Michael Fagan also said he thought that King Charles III will be a good monarch who could heal the rift between rich and poor in Britain.
Fagan, 74, climbed up a drainpipe and broke into the royal palace twice in the same year in the biggest royal security breach of the 20th century.
He claims he first entered the palace in June 1982 after breaking in through an unlocked window and wandered around for around half an hour while eating cheddar cheese and crackers.
At about 7am on 9 July the same year he scaled the royal residence’s 14 foot high wall, topped with revolving spikes and barbed wire, and climbed up a drainpipe before entering the Queen’s bedroom where she was asleep 15 minutes later.
He was tackled to the floor by the Queen’s duty footman after she had fled her room and arrested and charged with stealing some wine but the charges were later dropped.
He was never charged with trespass as it was classed as a civil, rather than criminal, offence at the time.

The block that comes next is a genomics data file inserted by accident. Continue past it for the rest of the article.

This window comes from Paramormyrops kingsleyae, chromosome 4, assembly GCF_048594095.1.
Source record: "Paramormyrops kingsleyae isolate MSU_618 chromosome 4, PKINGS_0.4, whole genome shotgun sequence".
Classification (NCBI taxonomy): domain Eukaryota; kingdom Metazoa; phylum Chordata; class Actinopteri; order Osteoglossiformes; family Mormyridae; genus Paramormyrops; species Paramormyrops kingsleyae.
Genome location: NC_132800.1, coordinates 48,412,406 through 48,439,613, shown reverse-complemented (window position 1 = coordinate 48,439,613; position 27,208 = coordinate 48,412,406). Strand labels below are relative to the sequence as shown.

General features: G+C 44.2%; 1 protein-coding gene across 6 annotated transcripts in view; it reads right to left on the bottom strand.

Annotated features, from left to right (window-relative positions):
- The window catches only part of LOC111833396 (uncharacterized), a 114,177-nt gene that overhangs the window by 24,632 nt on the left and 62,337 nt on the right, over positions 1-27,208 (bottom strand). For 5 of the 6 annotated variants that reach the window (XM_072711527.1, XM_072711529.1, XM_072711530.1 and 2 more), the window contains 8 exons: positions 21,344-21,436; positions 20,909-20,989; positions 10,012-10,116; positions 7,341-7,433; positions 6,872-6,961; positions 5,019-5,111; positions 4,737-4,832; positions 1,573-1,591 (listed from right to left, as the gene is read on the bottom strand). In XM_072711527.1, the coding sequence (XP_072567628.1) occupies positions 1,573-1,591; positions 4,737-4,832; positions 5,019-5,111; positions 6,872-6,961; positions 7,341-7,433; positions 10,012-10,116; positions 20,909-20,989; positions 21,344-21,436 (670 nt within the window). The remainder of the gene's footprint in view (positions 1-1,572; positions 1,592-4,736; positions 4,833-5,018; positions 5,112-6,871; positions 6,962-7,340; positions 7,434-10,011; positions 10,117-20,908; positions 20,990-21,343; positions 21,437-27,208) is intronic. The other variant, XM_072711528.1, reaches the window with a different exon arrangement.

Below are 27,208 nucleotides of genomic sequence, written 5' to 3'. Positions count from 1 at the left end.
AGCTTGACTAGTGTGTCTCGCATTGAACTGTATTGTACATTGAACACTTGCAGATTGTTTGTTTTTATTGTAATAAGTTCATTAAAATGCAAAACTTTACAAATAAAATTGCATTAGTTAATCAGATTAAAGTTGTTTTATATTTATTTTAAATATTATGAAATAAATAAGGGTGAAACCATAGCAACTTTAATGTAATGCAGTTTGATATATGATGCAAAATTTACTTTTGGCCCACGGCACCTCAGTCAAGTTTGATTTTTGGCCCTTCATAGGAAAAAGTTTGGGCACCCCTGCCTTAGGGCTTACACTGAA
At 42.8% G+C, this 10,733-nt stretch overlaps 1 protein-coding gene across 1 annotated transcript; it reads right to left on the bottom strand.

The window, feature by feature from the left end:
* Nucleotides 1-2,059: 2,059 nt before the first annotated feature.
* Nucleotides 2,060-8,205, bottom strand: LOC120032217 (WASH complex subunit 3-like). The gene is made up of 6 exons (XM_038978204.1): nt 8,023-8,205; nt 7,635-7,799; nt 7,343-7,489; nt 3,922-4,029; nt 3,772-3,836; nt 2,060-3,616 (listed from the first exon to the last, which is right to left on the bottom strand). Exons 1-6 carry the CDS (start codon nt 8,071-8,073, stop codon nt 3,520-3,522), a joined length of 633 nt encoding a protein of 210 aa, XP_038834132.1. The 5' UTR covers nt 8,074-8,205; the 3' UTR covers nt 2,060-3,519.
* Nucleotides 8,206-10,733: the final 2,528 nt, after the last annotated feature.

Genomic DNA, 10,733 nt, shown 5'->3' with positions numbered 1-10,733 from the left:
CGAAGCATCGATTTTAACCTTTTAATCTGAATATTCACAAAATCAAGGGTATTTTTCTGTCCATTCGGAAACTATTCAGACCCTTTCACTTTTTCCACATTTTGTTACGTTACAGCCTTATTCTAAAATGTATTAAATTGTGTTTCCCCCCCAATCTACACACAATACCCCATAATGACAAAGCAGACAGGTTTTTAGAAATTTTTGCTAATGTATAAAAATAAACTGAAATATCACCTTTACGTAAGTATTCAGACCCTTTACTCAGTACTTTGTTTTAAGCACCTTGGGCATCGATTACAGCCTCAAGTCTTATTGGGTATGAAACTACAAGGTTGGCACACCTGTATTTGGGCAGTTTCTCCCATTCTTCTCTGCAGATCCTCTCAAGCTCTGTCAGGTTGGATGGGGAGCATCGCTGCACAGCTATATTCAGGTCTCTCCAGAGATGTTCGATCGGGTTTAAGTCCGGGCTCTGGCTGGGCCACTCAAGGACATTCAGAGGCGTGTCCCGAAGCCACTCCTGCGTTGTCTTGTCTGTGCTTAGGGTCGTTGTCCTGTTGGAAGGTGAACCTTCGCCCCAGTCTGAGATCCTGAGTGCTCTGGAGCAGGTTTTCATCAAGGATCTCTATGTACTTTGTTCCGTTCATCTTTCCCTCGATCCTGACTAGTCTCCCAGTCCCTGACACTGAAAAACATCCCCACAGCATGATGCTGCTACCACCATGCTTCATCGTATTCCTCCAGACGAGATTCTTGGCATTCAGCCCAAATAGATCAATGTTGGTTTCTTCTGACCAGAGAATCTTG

The palace only became a protected site under the Serious Organised Crime and Police Act 2005 in 2007.
Speaking outside his council flat in Islington, north London, he was weary of telling the whole tale again but did offer a few insights into how he has coped following the monarch’s sudden death on Thursday.
He said: “I am quite sad that she has gone. I don’t want to say anything more- just that I hope she rests in peace.
“I have no plans to go to the funeral but I have been to church to light a candle for her and hopefully it is all behind me.
“It has all been said so many times.
“I think Charles will do a good job and look after the planet. He will be very good at that.
“There is also too much division between the rich and poor in society and I think Charles will help heal that.”